Research Article - Journal of Environmental Waste Management and Recycling (2018) Volume 1, Issue 2
Adding calcium oxide combined with calcium peroxide for strengthening rapid biological drying of dairy cattle manureGuangfei Qu, Yingying Cai, Kang He, Haijun Gao, Ruosong Xie, Xiaotian Chen, Ping Ning*
Faculty of Environmental Science and Engineering, Kunming University of Science and Technology, Kunming, China
- *Corresponding Author:
- Ping Ning
Faculty of Environmental Science and Engineering
Kunming University of Science and Technology, China
Tel: +86 13708409187
E-mail: [email protected]
Accepted date: September 24, 2018
Citation: Qu G, Cai Y, He K, et al. Adding calcium oxide combined with calcium peroxide for strengthening rapid biological drying of dairy cattle manure. J Environ Waste Management and Recycling. 2018;1(2):47-56.
This research explored effects of adding calcium oxide (CaO) and calcium peroxide (CaO2) in the rapid biological drying of dairy cattle manure. Using the static aerobic composting system, the composting experiment was carried out by means of natural ventilation combined with composting piles turned. In the presence of the CaO and CaO2, the temperature rose faster and reached the high temperature fermentation stage in advance 4-6 days during the compost. At the end of compost, the water content of CaO and CaO2 (cont.) group was decreased to 23.5% significantly. However, the diversity in four experiment group piles had little difference at the end of the compost, which only had some changes in the process of compost. In a word, it was CaO and CaO2 that would shorten the composting time, extend the high temperature stage, provide sufficient oxygen to meet the demand of the growth of aerobic microorganisms, had a good effect on dairy manure rapid drying and provided a new idea for dairy manure efficient treatment.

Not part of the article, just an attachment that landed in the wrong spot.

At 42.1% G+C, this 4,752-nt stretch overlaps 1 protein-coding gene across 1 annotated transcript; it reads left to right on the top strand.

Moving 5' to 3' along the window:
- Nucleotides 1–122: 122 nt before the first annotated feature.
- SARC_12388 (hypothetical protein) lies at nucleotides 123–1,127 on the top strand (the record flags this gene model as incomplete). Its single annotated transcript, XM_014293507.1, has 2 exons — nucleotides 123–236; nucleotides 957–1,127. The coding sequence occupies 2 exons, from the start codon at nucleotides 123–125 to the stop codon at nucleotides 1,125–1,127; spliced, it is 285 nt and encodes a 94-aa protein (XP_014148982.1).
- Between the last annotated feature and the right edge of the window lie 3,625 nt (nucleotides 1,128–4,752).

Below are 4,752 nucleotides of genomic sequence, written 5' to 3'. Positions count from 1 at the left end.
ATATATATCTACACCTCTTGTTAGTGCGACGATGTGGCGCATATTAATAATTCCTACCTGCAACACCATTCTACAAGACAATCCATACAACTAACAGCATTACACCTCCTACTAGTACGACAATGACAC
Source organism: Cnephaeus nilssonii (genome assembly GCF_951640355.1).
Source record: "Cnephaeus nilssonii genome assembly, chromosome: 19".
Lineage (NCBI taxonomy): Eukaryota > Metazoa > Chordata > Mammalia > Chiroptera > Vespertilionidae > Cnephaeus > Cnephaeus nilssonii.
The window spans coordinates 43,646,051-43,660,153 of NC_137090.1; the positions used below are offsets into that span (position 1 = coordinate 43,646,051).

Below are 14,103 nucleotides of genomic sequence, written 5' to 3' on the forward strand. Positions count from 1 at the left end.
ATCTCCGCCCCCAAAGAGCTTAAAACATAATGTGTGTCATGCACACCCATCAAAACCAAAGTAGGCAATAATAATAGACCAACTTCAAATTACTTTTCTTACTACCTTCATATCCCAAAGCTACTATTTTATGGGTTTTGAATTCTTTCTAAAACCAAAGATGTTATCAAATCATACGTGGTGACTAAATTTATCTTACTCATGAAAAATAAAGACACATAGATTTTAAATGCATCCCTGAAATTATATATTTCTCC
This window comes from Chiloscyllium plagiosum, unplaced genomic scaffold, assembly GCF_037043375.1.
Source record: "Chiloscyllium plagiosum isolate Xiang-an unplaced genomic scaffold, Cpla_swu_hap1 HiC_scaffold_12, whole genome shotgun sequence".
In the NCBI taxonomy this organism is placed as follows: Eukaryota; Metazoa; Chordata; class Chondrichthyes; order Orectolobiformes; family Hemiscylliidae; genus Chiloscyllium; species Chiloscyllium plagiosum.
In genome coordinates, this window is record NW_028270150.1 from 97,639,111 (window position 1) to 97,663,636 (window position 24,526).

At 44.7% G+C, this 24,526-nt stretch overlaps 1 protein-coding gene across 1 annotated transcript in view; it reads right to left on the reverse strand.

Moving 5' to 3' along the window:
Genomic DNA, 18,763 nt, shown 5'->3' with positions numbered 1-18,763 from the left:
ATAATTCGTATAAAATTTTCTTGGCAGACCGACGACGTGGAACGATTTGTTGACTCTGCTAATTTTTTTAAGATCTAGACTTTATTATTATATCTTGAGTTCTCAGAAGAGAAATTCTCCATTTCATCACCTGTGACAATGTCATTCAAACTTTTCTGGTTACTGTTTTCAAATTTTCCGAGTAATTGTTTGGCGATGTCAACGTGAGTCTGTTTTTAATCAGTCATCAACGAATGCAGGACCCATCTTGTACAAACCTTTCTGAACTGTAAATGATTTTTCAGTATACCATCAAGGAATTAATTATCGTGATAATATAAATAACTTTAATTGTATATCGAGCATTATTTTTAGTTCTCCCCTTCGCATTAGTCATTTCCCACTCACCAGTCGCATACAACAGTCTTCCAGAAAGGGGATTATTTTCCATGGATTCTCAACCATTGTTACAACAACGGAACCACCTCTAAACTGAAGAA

Dairy cattle manure, aerobic composting, calcium oxide, calcium peroxide, co-strengthening, biological drying
With the rapid development of livestock breeding industry intensive and scale, livestock and poultry manure waste increased dramatically, which has become the main source of agricultural organic solid wastes in China . According to the statistics of the China Dairy Association, it was about 1.8 billion fecal waste that was produced in China's dairy farming every year, such as litter, feed residue and other waste . A large number of organic wastes piled up together could not be treated properly, which posed a serious of threats to the surrounding environment. Composting was an effective way to reduce livestock manure and realized harmless treatment and resource utilization [3-7]. According to the determination that moisture content of non-water flushing livestock manure was about 65%~85% while the flushing livestock manure moisture content could up to 90%. The high water content had a great influence on the capacity, storage, transportation and processing effect [8-10]. How to effectively reduce the moisture content of livestock and poultry feces was an important link in fecal treatment.